A fast full week in Mauritius

Friday, April 13, 2018
Plaine Magnien, Grand Port District, Mauritius
The week has flown by. Originally we should have spent two days in Reunion and five days here, but I was informed after already buying the tickets that the members in Reunion would not receive us, so we came straight to Mauritius. I contacted the members here by phone and checked in with everyone. Because of health issues and jobs, we won’t see everyone until tomorrow. So we spent the rest of the week on a variety of projects. I worked most mornings and afternoons, and we would go out to local places for lunch.
I got caught up on office work, which of course never ends. There was personal correspondence to answer in French. There were plans to complete for my upcoming trip to the Congo, I’ll have less than a week at home before starting out again. There were arrangements to make for the June FOI project in Rwanda, yet another trip we’ll make. I did some research for articles I will write for church publications and wrote my weekly newsletter.
We also did some research and exploration in preparation for the Feast of Tabernacles here in Mauritius, which is a most lovely place to spend the Feast with truly delightful brethren. We visited some previous Feast sites like Grand Baie and Flic en Flac, as well as another possibility we’ve studies over the years in Blue Bay near our hotel, beautiful places all. The hotel in Grand Baie looked quite run down, we wouldn’t want to use that one again, but the area is lovely. Flic en  Flac is still developing and flourishing, and will no doubt be the site we’ll use again this year.
We made a brief visit to Port Louis, the capital with its colorful central market, and to Grand Bassin, a Hindu holy place at a crater lake where Hindus perform ritual bathing and which has a 100 foot high statue of Shiva, the supreme Hindu god, and Durga a warrior goddess, nearly as tall. The center has changed quite a bit since we first visited in 2002.
We also took most of one day to visit the Casela Park, a nature-themed park with many exotic animals, with some of which one can interact. There are giant tortoises, lemurs, ostriches, monkeys, brilliantly colored macaws among other birds, antelope, hyenas, even a few white rhinos, but the strongest draw is the big cats. There are a couple of cheetahs, and a number of lions. 
It is possible to interact with the young lions, up until about age 5 years when the males, especially, realize they have become stronger than the humans that raised them. It’s normal for lions to fight to establish dominance, and that wouldn’t turn out well for the handlers. But during the first years of life, even when they look fully grown or close to it, they can be managed with care and patted and caressed. One can even grab the lion by the tail and hang on to it while walking.
This project began in South Africa some years ago, I heard about it as we were planning a youth camp there in the early 2000s. It was set in motion by people who love lions and want other people to share that love, by eliciting respect rather than fear toward the animals.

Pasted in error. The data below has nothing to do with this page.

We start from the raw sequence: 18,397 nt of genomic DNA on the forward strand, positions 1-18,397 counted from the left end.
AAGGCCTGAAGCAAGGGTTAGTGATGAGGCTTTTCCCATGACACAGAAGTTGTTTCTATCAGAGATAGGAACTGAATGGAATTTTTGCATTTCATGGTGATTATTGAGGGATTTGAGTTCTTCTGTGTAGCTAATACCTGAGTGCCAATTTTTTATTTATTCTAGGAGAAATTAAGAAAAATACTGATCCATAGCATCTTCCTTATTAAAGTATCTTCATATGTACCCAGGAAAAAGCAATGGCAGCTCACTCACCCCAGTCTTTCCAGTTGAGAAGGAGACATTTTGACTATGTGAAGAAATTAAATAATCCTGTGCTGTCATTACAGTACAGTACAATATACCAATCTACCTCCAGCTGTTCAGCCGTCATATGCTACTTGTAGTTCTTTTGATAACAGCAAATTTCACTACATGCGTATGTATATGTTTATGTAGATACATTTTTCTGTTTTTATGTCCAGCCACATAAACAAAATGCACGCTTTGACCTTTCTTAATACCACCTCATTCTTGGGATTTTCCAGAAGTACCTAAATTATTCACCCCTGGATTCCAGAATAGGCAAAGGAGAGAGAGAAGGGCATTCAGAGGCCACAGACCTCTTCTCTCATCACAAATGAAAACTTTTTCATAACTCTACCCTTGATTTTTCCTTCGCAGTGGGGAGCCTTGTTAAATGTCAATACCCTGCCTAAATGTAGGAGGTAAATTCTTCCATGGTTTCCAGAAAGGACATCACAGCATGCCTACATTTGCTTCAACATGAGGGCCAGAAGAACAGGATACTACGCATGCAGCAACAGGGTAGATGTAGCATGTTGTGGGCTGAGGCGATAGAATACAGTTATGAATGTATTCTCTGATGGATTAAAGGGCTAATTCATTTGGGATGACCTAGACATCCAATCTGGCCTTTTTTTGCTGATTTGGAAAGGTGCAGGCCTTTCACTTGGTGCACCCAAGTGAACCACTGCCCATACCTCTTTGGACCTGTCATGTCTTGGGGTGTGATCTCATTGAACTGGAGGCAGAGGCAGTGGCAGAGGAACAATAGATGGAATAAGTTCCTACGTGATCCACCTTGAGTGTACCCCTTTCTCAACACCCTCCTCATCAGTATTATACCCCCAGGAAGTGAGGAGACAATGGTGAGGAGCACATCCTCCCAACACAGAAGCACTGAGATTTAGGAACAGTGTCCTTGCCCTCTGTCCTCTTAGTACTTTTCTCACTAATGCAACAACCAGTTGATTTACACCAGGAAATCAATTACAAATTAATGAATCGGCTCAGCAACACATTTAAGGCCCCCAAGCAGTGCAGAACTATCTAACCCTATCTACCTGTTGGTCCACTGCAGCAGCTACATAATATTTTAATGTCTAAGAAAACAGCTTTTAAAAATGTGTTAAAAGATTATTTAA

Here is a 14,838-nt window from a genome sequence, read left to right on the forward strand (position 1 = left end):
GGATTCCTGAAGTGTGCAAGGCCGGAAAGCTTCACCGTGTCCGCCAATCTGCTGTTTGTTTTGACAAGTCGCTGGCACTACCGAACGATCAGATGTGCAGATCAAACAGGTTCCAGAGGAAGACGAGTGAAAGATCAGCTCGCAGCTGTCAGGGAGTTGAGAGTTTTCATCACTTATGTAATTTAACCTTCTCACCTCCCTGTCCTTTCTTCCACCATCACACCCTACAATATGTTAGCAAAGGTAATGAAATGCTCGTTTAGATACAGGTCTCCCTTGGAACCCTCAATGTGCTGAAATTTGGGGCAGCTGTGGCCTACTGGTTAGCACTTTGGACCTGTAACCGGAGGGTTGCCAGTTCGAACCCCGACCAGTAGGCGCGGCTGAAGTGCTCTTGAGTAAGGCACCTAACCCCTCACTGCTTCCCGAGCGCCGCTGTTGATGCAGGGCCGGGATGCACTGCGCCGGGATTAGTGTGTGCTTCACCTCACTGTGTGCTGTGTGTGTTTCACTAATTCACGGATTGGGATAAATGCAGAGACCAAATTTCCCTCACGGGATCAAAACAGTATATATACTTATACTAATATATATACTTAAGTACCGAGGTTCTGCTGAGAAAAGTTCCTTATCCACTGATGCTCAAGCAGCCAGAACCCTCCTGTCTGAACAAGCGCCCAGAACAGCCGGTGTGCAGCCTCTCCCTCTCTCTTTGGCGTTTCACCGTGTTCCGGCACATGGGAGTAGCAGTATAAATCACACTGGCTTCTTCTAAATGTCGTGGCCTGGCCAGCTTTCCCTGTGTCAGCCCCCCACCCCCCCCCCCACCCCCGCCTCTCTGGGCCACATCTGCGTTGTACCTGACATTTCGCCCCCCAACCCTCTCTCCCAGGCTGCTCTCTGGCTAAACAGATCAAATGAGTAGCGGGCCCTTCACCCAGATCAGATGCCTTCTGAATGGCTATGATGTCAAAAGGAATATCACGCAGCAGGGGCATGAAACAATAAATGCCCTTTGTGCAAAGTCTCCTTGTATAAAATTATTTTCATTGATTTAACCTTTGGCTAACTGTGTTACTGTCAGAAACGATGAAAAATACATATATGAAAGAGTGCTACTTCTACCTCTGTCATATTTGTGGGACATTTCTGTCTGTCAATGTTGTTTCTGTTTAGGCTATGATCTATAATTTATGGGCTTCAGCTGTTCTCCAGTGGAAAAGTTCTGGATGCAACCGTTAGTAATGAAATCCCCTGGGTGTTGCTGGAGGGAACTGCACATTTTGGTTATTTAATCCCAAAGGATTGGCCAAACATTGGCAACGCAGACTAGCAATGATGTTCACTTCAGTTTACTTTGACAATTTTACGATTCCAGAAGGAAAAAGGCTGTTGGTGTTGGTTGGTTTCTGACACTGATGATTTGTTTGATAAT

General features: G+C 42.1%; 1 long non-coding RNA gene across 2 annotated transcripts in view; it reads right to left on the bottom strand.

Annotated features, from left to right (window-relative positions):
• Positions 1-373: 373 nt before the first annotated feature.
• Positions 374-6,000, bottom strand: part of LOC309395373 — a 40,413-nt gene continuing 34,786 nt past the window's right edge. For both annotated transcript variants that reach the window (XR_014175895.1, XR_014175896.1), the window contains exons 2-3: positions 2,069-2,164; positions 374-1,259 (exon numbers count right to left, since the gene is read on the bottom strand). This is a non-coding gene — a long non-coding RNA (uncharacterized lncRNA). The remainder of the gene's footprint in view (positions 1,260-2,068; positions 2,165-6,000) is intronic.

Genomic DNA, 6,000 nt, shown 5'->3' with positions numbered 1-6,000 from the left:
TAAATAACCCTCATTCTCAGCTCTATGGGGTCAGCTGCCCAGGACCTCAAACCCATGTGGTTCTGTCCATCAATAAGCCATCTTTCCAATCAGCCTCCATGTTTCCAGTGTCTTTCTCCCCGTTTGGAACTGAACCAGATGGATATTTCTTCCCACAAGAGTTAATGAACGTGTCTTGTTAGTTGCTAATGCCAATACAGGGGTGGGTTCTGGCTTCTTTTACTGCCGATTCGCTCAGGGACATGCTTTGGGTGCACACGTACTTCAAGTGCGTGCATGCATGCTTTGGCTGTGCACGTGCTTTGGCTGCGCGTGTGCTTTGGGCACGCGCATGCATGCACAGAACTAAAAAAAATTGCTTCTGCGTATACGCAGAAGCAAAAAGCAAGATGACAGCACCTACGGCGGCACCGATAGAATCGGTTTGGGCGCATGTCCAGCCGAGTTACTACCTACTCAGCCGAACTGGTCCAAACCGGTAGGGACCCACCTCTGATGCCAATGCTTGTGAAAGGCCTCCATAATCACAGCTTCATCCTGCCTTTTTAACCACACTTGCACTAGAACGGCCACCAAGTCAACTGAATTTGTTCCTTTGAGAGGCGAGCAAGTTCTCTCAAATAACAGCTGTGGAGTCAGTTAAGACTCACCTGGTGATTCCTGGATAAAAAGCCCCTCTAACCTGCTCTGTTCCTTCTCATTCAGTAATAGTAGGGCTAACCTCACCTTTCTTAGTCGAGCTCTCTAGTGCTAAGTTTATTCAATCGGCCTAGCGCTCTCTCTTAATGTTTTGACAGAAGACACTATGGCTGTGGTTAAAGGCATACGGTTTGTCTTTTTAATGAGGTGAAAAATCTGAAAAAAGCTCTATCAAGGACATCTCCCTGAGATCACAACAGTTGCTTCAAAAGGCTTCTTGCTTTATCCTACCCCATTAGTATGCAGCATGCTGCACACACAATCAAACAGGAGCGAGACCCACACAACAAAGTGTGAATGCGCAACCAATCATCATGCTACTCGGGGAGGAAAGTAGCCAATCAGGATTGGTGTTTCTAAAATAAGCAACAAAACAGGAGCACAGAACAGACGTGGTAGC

I was a bit skeptical about taking a walk with lions, but it turned out to be well worth the time and money. We spent about an hour with a one year old male, a striking white lion, and a three year old female. We each had the chance to walk alongside them, by their rear legs and thump on their sides and backs, and rub their bellies. Lions prefer to be patted firmly rather than petted lightly, they are strong animals and while they’re playful at times they’re strong and pretty rough (by our standards) with each other. We were to be careful but not timid. Being careful meant, carrying a big stick as a symbol of authority, not turning our backs on the beasts, not crouching down, and not getting in front of them. They instinctively practice ambushing each other as if hunting, and we would not stand up well to such play.
The handlers would put pieces of meat on long poles and place the pieces up in the forks of trees so the cats would get their exercise climbing, which they did with evident strength. They are truly powerful animals. It’s a good things humans are smart. On the other hand….
I highly recommend Mauritius as a festival destination. It has an excellent tourist infrastructure, is not expensive, the people are friendly and welcoming, and our church brethren a delight to know.  Tomorrow we’ll have a day of rest with the members here, hopefully see some again Sunday morning and then in the evening start the long trip home.



Clever King of the Jungle caption!


Gorgeous photos! What a thrill to walk beside a lion, to watch lions spring into the tree for food. We hope the remainder of you visit is refreshing and productive.


What experiences! You probably don't share many of the negatives,but how many people get to see all you've seen in a lifetime? Be safe there and return home safely!


Happy to see that you were able to do the walk with the lions encounter. We certainly loved being able to have the same experience when we were at the Feast in Mauritius. I makes you long for the day when walking with lions will be the norm instead of the exception.